Cliff Miller IV, owner of the Sperryville Schoolhouse, has notified three retail tenants in the complex’s main building that starting early next month he will be taking over the entire building, primarily for what he says is expansion of his burgeoning antiques business.
Schoolhouse Antiques, which occupies the building’s largest space — the old school’s gymnasium — has “turned into a very good business” in the year it’s been open, Miller said Monday, speaking from the Headmaster’s Pub, his other retail presence in the building. (And, in the open fields just east of the building, Miller is also building Rappahannock County’s first golf course — a nine-hole public course he hopes to open by July 2015.)
The owners of Antics and Antiques, Knit Wit Yarn Shop and the fair-trade gift and clothing store Comfort, none of which have apparently had current leases for some time, received 30-day notices on Aug. 9 to move out. The artisan-centric gift store Coterie and the Heritage Hollow Farm Store, which share the complex’s smaller annex next door, are apparently welcome to stay.
Fawn Evenson, owner of Antics and Antiques, said she is moving her already small operation to the Ginger Hill antiques market on U.S. 211 near Washington, where she’ll be renting a 10-by-10 booth space from owners Berni Olson and Dan Lewis.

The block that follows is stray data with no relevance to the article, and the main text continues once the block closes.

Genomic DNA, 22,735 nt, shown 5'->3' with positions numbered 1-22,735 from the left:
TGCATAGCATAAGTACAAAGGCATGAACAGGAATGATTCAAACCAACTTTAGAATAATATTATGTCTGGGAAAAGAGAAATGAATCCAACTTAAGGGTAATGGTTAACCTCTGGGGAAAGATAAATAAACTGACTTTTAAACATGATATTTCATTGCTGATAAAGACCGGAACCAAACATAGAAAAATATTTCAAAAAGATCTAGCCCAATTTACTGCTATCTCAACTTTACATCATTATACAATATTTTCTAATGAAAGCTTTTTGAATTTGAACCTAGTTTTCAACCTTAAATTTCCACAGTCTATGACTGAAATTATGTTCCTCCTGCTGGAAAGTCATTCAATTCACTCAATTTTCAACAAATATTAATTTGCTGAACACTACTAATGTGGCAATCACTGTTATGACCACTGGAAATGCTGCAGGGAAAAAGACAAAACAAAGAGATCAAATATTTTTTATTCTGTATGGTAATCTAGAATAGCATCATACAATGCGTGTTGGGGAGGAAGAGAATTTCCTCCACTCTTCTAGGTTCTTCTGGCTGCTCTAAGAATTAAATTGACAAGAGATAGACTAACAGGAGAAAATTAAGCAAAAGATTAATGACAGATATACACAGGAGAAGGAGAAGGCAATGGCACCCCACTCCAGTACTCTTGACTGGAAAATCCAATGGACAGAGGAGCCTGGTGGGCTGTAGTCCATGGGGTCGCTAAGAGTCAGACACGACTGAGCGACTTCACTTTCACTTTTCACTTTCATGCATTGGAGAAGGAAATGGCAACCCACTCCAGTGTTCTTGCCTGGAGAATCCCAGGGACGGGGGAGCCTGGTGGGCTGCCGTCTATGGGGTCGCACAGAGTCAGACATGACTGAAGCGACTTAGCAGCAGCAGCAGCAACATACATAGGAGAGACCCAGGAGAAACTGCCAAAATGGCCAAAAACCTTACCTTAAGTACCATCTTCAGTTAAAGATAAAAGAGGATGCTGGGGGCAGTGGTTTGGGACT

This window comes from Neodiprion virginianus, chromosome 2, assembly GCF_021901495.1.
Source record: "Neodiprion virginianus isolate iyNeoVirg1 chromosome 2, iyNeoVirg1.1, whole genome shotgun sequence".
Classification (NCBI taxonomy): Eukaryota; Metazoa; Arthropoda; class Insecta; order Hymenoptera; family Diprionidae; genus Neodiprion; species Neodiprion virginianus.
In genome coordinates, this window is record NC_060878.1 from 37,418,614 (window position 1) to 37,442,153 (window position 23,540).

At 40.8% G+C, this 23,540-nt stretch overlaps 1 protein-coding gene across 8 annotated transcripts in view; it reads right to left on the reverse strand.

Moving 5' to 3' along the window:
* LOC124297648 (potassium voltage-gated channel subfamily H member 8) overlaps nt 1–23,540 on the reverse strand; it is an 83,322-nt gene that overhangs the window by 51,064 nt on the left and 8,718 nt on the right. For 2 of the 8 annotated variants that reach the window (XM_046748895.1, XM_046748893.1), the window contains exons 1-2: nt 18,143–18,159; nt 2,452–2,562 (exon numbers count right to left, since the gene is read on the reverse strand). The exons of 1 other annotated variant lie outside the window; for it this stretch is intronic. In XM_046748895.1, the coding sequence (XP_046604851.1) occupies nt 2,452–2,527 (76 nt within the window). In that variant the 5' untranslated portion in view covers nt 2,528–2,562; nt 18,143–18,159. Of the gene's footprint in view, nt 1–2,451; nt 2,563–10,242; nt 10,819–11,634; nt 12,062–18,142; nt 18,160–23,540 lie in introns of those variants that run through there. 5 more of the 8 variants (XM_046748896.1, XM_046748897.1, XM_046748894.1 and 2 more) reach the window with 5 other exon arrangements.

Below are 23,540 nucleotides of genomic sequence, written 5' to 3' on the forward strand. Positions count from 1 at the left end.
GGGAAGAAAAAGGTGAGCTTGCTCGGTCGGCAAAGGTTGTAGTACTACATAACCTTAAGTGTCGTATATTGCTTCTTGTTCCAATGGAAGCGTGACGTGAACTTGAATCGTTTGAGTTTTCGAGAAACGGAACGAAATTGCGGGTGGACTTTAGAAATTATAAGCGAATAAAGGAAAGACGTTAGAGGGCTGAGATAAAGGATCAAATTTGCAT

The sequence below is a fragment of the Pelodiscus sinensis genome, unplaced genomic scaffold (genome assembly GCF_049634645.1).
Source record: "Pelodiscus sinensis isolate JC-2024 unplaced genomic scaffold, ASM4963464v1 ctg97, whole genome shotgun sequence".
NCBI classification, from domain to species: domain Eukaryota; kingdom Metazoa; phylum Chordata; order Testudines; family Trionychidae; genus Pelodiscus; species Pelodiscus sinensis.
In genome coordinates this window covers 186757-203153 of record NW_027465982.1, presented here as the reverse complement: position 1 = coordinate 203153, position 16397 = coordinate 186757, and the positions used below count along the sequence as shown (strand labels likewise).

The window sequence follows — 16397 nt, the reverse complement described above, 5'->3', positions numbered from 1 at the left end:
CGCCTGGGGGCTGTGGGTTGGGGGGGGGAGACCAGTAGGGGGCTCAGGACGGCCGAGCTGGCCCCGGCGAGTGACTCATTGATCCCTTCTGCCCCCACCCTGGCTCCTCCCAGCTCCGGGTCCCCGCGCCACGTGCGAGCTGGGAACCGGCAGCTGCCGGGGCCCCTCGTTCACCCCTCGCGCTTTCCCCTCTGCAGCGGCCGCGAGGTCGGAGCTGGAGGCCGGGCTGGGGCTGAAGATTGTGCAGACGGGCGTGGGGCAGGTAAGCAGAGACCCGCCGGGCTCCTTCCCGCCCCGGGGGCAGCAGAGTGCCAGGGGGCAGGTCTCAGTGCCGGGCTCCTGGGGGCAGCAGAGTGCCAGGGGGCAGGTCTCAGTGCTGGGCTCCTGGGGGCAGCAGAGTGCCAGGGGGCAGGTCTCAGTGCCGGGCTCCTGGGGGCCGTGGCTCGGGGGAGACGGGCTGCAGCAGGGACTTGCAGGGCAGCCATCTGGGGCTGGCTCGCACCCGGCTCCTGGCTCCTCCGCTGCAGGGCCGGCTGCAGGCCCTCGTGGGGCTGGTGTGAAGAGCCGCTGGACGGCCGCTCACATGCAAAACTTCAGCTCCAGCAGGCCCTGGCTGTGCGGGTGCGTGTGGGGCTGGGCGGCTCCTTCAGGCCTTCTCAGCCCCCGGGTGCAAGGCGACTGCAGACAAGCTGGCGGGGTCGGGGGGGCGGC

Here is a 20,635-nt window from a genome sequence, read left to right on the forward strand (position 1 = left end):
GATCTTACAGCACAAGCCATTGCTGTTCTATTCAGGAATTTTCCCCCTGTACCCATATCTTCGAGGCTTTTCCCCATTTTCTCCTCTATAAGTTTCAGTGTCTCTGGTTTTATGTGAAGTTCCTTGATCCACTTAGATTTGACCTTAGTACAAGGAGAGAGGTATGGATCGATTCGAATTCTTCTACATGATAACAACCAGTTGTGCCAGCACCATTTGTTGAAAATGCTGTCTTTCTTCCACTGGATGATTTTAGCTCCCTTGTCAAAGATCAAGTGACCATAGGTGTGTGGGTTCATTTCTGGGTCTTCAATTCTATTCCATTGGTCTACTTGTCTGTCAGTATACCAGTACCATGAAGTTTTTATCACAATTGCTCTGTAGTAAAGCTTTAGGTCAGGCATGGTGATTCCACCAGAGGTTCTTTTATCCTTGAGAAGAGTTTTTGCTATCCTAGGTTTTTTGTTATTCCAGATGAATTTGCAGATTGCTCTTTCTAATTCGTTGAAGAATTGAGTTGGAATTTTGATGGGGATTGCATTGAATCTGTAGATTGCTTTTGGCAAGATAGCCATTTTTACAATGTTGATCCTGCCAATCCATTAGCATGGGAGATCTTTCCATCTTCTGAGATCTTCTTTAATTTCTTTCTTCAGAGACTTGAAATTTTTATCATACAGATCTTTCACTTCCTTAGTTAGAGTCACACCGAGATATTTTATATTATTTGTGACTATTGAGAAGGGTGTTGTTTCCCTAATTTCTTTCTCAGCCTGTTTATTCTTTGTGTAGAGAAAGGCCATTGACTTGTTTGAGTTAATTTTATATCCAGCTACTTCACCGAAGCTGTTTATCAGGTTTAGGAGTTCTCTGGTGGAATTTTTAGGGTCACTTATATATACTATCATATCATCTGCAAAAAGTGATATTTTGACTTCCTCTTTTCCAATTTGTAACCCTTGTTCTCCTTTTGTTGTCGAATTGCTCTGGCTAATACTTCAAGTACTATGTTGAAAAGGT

“It’s a mixed blessing,” said Evenson, who says the new space will be staffed mostly by Olson and Lewis, as they do for all their current vendors. “I have loved being there, making new friends, and all the camaraderie among the tenants — it’s just been a nice group of people . . . but it’s time I pared down anyway.
“All of this is not to say a antiques market in that building can’t be a good thing,” she said, speaking of Miller’s plan, which Miller said mostly involves more antique furniture, accessories, carpets, and, he said, a possible toy store — to offer something to “the many families who come in here every week.”
Susan McCarthy, who co-owns Comfort with Rebecca Abecassis (who herself owns the third business in the main building, Knit Wit Yarn Shop), said Monday she and Abecassis are still looking for “the right space.”
“We’d like to stay in Sperryville. We’d like to stay in Rappahannock,” she said. “We will absolutely let everyone know where we end up — and we’ve had amazing, amazing support from members of the community to help us find a new space.”
Evenson said though she was initially “taken aback” by the notice to vacate, she thinks Miller is doing the sensible thing. “The truth is,” she said, “it’s an expensive building to maintain, and he believes, based on his experience with Schoolhouse Antiques, and the antique lighting store he started with a couple of years before that, that he can make more by selling his own stuff than renting to us. And he’s probably right.”
Abecassis didn’t respond to messages asking for comment.